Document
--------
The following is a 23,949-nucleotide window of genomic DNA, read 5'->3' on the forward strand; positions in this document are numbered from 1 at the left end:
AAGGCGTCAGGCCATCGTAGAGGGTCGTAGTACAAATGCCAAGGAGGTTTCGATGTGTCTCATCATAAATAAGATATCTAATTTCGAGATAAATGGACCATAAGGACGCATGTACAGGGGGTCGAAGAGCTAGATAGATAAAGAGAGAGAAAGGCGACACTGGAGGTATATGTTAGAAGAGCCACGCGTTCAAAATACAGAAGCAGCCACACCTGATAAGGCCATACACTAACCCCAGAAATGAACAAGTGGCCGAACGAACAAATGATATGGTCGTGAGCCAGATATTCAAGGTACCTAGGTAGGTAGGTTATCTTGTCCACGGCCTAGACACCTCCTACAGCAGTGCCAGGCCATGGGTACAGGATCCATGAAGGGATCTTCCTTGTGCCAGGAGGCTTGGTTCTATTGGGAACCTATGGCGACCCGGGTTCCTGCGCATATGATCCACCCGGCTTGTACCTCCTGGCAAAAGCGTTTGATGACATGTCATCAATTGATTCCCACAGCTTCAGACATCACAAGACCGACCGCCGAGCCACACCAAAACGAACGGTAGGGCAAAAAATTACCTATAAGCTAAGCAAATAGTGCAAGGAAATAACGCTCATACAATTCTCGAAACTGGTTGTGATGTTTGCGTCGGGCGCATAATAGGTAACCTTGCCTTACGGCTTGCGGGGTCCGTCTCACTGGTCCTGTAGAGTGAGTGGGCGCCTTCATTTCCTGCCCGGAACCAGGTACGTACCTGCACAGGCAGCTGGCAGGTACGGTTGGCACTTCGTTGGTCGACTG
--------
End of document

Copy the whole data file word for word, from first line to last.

The following is a 23,949-nucleotide window of genomic DNA, read 5'->3' on the forward strand; positions in this document are numbered from 1 at the left end:
AAGGCGTCAGGCCATCGTAGAGGGTCGTAGTACAAATGCCAAGGAGGTTTCGATGTGTCTCATCATAAATAAGATATCTAATTTCGAGATAAATGGACCATAAGGACGCATGTACAGGGGGTCGAAGAGCTAGATAGATAAAGAGAGAGAAAGGCGACACTGGAGGTATATGTTAGAAGAGCCACGCGTTCAAAATACAGAAGCAGCCACACCTGATAAGGCCATACACTAACCCCAGAAATGAACAAGTGGCCGAACGAACAAATGATATGGTCGTGAGCCAGATATTCAAGGTACCTAGGTAGGTAGGTTATCTTGTCCACGGCCTAGACACCTCCTACAGCAGTGCCAGGCCATGGGTACAGGATCCATGAAGGGATCTTCCTTGTGCCAGGAGGCTTGGTTCTATTGGGAACCTATGGCGACCCGGGTTCCTGCGCATATGATCCACCCGGCTTGTACCTCCTGGCAAAAGCGTTTGATGACATGTCATCAATTGATTCCCACAGCTTCAGACATCACAAGACCGACCGCCGAGCCACACCAAAACGAACGGTAGGGCAAAAAATTACCTATAAGCTAAGCAAATAGTGCAAGGAAATAACGCTCATACAATTCTCGAAACTGGTTGTGATGTTTGCGTCGGGCGCATAATAGGTAACCTTGCCTTACGGCTTGCGGGGTCCGTCTCACTGGTCCTGTAGAGTGAGTGGGCGCCTTCATTTCCTGCCCGGAACCAGGTACGTACCTGCACAGGCAGCTGGCAGGTACGGTTGGCACTTCGTTGGTCGACTG